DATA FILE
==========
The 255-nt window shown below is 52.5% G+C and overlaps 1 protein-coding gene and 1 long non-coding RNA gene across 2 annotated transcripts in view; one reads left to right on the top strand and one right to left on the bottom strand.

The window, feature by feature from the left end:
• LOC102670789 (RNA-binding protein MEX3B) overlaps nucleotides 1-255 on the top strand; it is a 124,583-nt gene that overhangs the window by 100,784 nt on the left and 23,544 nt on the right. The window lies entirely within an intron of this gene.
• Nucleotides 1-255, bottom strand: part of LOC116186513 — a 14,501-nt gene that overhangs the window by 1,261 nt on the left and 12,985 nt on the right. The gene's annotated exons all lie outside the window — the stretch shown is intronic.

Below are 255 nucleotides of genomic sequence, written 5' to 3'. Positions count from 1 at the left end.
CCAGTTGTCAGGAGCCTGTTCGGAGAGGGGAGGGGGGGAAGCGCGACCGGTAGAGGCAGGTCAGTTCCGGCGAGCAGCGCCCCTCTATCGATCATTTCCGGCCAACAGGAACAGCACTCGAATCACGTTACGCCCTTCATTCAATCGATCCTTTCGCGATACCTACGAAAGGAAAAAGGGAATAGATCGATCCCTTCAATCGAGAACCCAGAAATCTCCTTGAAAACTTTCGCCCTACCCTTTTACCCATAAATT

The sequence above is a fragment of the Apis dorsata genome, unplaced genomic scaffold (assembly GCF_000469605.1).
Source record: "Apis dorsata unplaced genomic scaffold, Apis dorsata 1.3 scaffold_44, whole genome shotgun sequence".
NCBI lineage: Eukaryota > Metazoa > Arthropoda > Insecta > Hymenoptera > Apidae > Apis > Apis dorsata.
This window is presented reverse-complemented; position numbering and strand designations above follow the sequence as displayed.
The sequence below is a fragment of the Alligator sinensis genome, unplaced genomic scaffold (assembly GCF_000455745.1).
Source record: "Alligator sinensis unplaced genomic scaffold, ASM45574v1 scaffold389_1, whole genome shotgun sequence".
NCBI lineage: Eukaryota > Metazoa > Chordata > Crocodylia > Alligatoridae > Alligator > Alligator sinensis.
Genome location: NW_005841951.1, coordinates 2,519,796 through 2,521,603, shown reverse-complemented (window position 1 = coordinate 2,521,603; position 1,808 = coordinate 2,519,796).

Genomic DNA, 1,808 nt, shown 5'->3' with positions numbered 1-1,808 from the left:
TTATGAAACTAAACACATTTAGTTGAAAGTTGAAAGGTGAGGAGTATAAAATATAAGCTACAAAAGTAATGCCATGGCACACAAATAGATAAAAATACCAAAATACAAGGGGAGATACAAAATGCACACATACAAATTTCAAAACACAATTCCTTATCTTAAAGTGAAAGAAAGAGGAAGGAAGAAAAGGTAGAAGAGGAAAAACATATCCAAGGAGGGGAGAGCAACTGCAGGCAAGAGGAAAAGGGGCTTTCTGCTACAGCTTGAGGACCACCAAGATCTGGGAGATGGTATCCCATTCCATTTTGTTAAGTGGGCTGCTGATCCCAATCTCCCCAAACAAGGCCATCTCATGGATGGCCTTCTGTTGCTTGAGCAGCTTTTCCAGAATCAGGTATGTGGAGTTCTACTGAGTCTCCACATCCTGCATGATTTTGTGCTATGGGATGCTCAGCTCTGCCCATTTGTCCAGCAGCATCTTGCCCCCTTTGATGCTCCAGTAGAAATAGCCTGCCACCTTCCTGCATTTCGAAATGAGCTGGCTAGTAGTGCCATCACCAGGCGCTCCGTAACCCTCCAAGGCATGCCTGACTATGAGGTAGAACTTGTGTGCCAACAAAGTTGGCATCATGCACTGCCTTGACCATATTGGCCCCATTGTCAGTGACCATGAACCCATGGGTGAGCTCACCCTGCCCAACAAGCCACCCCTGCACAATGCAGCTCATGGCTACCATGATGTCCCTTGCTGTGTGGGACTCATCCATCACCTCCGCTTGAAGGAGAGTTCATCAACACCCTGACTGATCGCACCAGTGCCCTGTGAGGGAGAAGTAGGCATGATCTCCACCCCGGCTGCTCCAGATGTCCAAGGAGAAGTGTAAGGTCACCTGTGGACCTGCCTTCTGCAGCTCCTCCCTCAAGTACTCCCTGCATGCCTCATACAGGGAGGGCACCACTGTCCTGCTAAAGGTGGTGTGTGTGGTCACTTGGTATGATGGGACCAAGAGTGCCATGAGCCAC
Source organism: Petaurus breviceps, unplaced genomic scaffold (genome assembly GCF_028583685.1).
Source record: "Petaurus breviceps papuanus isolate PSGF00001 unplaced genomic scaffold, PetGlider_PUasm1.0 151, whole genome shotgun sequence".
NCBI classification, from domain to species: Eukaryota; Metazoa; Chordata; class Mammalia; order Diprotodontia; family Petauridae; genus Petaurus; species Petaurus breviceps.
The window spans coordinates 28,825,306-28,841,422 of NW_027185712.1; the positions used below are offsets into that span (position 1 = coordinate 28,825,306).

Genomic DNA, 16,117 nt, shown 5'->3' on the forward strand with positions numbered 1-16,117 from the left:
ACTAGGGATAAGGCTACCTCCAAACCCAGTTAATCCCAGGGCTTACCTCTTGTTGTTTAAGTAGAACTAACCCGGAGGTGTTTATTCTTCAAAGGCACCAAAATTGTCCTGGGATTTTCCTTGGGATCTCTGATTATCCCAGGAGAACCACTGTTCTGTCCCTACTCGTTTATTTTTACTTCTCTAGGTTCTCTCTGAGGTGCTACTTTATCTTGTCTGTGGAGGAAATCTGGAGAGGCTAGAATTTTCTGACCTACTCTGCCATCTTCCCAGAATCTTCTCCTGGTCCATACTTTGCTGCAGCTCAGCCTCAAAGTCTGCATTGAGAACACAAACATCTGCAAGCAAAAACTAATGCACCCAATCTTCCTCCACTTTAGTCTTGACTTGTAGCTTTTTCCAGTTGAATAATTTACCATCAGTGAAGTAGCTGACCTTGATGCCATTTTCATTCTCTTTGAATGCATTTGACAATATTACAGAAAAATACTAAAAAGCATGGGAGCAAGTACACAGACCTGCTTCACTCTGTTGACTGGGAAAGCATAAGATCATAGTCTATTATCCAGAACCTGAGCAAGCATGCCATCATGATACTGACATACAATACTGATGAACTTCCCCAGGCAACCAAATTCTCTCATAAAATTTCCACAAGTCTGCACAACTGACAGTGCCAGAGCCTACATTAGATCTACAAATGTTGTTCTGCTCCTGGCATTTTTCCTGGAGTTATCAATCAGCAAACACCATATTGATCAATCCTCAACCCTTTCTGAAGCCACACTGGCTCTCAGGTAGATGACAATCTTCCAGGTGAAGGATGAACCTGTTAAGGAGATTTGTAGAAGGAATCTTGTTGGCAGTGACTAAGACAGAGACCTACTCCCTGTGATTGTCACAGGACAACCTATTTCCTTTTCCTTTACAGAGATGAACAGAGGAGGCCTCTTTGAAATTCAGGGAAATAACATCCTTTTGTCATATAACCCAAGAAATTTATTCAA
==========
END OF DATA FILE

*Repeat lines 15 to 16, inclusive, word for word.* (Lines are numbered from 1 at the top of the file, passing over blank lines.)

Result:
Genomic DNA, 1,808 nt, shown 5'->3' with positions numbered 1-1,808 from the left:
TTATGAAACTAAACACATTTAGTTGAAAGTTGAAAGGTGAGGAGTATAAAATATAAGCTACAAAAGTAATGCCATGGCACACAAATAGATAAAAATACCAAAATACAAGGGGAGATACAAAATGCACACATACAAATTTCAAAACACAATTCCTTATCTTAAAGTGAAAGAAAGAGGAAGGAAGAAAAGGTAGAAGAGGAAAAACATATCCAAGGAGGGGAGAGCAACTGCAGGCAAGAGGAAAAGGGGCTTTCTGCTACAGCTTGAGGACCACCAAGATCTGGGAGATGGTATCCCATTCCATTTTGTTAAGTGGGCTGCTGATCCCAATCTCCCCAAACAAGGCCATCTCATGGATGGCCTTCTGTTGCTTGAGCAGCTTTTCCAGAATCAGGTATGTGGAGTTCTACTGAGTCTCCACATCCTGCATGATTTTGTGCTATGGGATGCTCAGCTCTGCCCATTTGTCCAGCAGCATCTTGCCCCCTTTGATGCTCCAGTAGAAATAGCCTGCCACCTTCCTGCATTTCGAAATGAGCTGGCTAGTAGTGCCATCACCAGGCGCTCCGTAACCCTCCAAGGCATGCCTGACTATGAGGTAGAACTTGTGTGCCAACAAAGTTGGCATCATGCACTGCCTTGACCATATTGGCCCCATTGTCAGTGACCATGAACCCATGGGTGAGCTCACCCTGCCCAACAAGCCACCCCTGCACAATGCAGCTCATGGCTACCATGATGTCCCTTGCTGTGTGGGACTCATCCATCACCTCCGCTTGAAGGAGAGTTCATCAACACCCTGACTGATCGCACCAGTGCCCTGTGAGGGAGAAGTAGGCATGATCTCCACCCCGGCTGCTCCAGATGTCCAAGGAGAAGTGTAAGGTCACCTGTGGACCTGCCTTCTGCAGCTCCTCCCTCAAGTACTCCCTGCATGCCTCATACAGGGAGGGCACCACTGTCCTGCTAAAGGTGGTGTGTGTGGTCACTTGGTATGATGGGACCAAGAGTGCCATGAGCCAC